Second Chance Act

Individuals released from prison and jail and who are on community supervision have complex needs. If those needs are not met, the likelihood of their successful transition to the community is reduced, which can pose a threat to public safety. Despite the fiscal challenges many state governments have faced in recent years, policymakers and community stakeholders are increasingly aware that, in many cases, the cycle of reoffending can be broken if the right tools and approaches are used. With continued federal support and strong state and local leadership, the chance for meaningful and lasting change is within reach.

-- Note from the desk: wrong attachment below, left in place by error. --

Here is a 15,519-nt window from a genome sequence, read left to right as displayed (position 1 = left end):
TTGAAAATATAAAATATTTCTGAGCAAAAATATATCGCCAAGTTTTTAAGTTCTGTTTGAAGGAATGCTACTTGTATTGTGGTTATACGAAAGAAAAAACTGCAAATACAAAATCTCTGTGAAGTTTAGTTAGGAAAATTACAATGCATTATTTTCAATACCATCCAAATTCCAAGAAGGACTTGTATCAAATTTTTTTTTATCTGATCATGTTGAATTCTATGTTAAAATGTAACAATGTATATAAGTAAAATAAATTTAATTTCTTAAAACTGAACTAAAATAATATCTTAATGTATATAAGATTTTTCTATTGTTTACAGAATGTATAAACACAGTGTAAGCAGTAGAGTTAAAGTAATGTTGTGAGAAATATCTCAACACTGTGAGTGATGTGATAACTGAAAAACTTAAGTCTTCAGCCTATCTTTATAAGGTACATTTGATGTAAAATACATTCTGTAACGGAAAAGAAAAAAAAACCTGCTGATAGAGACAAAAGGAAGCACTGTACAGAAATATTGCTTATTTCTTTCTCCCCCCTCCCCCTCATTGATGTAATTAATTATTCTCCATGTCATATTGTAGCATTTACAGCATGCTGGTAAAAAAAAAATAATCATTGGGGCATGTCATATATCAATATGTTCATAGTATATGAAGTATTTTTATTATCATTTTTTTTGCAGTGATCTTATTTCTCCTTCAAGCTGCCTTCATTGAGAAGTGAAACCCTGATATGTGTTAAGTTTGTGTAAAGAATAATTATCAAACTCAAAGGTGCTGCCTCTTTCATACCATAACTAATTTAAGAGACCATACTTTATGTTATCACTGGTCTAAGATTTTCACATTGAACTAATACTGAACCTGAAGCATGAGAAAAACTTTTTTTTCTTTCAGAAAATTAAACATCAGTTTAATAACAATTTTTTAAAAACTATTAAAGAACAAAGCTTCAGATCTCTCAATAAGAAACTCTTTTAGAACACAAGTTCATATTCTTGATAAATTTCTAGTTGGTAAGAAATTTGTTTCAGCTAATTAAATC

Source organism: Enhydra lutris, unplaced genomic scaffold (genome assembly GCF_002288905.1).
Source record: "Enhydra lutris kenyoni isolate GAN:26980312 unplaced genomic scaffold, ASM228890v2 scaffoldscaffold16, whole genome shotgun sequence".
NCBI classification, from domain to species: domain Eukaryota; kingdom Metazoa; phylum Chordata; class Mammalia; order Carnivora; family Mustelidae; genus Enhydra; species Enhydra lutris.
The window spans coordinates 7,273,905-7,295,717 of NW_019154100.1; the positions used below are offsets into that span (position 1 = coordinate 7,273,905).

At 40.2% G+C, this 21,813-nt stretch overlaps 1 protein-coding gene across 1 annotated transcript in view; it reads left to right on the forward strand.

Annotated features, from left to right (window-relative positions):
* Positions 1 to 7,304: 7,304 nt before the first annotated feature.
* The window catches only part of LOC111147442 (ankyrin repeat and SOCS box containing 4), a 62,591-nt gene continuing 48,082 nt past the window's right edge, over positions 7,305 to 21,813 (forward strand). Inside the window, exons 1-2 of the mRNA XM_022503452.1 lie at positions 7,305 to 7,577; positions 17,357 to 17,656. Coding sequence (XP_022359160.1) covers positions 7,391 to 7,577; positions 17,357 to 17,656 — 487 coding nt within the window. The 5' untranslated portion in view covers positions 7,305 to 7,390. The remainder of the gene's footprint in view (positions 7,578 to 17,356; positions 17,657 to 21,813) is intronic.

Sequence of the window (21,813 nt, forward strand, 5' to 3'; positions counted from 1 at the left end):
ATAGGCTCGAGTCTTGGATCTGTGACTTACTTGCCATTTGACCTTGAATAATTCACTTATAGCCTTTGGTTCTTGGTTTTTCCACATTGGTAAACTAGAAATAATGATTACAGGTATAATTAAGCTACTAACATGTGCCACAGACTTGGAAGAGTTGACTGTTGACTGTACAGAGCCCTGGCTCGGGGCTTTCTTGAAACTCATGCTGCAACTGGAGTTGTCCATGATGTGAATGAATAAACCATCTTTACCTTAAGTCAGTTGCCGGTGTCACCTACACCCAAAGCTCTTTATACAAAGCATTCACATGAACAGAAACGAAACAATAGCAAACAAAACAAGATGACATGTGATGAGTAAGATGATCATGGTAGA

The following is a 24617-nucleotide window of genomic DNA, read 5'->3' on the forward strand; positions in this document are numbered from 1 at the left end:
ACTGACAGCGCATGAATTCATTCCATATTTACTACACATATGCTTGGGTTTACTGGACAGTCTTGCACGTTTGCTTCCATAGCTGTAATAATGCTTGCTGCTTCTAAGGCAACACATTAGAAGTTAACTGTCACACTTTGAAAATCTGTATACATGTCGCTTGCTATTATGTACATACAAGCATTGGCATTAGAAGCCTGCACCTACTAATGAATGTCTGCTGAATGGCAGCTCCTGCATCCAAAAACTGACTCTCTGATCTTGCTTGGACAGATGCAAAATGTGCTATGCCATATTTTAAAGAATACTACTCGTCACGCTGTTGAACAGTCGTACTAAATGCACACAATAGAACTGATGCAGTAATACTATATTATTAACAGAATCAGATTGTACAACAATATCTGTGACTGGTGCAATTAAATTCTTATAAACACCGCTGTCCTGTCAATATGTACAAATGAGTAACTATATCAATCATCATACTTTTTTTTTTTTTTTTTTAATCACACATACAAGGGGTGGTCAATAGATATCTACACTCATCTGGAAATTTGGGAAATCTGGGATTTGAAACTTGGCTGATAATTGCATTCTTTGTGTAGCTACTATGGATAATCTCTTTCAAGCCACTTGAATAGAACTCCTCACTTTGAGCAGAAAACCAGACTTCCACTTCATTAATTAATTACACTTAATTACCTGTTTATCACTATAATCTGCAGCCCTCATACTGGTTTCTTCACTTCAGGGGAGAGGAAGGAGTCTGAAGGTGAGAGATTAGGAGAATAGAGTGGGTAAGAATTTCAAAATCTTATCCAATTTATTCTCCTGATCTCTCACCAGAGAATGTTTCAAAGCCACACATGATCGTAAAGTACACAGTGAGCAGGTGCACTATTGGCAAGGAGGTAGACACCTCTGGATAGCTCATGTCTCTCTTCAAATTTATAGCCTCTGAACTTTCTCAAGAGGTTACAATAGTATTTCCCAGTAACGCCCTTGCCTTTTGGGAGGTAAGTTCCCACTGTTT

Ten states with the greatest potential cost savings could save more than $470 million a year if they reduced recidivism rates by 10 percent, according to the Pew Center on the States.  That was a message in December as Republican and Democratic leaders in Congress, representatives of the U.S. Department of Justice, and teams of policymakers and corrections officials from all 50 states gathered to discuss how the federal government can work in partnership with states to reduce recidivism.

On Monday, November 14, 2011, House and Senate conferees released the “minibus” appropriations report, which includes Fiscal Year 2012 Commerce, Justice, Science (CJS) spending. The conference report, a consolidated appropriations bill for several agencies including the Department of Justice, provides $63 million for the Second Chance Act.